The Securities and Exchange Commission released on Monday long-awaited guidance clarifying advisors’ use of testimonials on social media.
The guidance update, issued by the agency’s Division of Investment Management in a Q&A format, addresses questions raised by advisors concerning the nature, scope and application of the rule that prohibits investment advisors from using testimonials in their advertisements.
The guidance, the IM division says, also addresses questions concerning investment advisors’ use of social media, specifically advisors’ use of social media and their publication of advertisements that feature public commentary about them that appears on independent, third-party social media sites.
The guidance seeks to assist firms in applying section 206(4) of the Investment Advisers Act of 1940 and rule 206(4)-1(a)(1) or the testimonial rule, to their use of social media.
The IM staff notes that consistent with previous staff guidance, in certain circumstances, “an investment advisor’s or investment advisory representative’s (IAR’s) publication of all of the testimonials about the investment advisor or IAR from an independent social media site on the investment advisor’s or IAR’s own social media site or website would not implicate the concern underlying the testimonial rule.”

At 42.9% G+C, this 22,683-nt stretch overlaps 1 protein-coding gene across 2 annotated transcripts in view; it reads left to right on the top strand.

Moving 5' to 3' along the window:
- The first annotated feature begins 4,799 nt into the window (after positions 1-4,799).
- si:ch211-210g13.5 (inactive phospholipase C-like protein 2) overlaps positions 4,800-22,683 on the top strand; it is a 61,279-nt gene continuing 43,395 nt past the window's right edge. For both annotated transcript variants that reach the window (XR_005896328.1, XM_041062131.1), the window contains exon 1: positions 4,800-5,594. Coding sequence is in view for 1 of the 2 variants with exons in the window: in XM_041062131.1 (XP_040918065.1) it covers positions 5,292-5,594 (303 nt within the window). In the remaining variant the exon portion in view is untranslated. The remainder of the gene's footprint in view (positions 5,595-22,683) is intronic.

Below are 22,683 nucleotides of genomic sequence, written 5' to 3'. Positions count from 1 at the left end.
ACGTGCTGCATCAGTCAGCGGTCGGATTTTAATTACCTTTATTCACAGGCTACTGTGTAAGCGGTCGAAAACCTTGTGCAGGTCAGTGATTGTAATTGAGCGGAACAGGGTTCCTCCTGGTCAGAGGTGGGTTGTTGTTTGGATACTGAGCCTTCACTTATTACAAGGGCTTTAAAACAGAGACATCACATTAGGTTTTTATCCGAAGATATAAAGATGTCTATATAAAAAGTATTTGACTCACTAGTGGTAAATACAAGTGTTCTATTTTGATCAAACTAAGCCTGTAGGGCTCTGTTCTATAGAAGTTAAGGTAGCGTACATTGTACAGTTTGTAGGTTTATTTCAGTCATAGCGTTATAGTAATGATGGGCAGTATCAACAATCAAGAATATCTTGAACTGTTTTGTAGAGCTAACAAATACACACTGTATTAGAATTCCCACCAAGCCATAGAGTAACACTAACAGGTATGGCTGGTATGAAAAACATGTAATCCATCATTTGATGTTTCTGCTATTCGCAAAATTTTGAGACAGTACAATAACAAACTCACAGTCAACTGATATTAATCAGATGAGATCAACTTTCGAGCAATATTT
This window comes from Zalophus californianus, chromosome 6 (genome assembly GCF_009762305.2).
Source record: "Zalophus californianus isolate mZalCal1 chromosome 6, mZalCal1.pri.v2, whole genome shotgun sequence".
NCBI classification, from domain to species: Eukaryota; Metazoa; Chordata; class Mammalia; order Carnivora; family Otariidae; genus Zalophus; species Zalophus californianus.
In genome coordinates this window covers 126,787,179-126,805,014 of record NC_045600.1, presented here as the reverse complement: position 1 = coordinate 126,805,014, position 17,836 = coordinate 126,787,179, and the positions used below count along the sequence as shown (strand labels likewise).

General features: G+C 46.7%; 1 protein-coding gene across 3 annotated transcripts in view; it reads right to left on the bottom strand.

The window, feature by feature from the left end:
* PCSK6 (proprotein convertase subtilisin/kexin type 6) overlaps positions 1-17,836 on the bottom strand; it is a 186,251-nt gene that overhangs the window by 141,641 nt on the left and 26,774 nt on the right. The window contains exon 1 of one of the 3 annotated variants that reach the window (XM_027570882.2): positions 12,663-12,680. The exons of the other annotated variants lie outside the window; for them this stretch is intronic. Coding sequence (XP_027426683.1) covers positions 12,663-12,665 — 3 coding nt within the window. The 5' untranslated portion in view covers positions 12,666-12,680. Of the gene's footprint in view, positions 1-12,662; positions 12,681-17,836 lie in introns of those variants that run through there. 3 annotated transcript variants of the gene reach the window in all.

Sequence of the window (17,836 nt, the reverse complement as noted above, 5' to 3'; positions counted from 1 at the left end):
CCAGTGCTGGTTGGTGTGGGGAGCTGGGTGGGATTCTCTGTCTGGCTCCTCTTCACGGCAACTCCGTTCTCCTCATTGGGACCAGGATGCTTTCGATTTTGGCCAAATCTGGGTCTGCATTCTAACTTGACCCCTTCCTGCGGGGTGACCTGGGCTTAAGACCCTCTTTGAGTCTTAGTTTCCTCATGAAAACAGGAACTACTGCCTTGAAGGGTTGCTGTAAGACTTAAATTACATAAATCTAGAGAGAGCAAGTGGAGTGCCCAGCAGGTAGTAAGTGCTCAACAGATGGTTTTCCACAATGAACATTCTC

Whether public commentary on a social media site is a testimonial depends upon all of the facts and circumstances relating to the statement, the IM staff says.
Also, while the term “testimonial” is not defined in the rule, the staff has consistently interpreted that term to include a “statement of a client’s experience with, or endorsement of, an investment advisor.” Depending on the facts and circumstances, the IM staff says, “public commentary made directly by a client about his or her own experience with, or endorsement of, an investment advisor or a statement made by a third party about a client’s experience with, or endorsement of, an investment advisor may be a testimonial.”
Coincidental to the IM update release, compliance consultant Nancy Lininger was fielding a question from an advisory firm client asking her whether posting a notice on the firm’s website about the unexpected death of their founder and president would be “a prohibited testimonial.”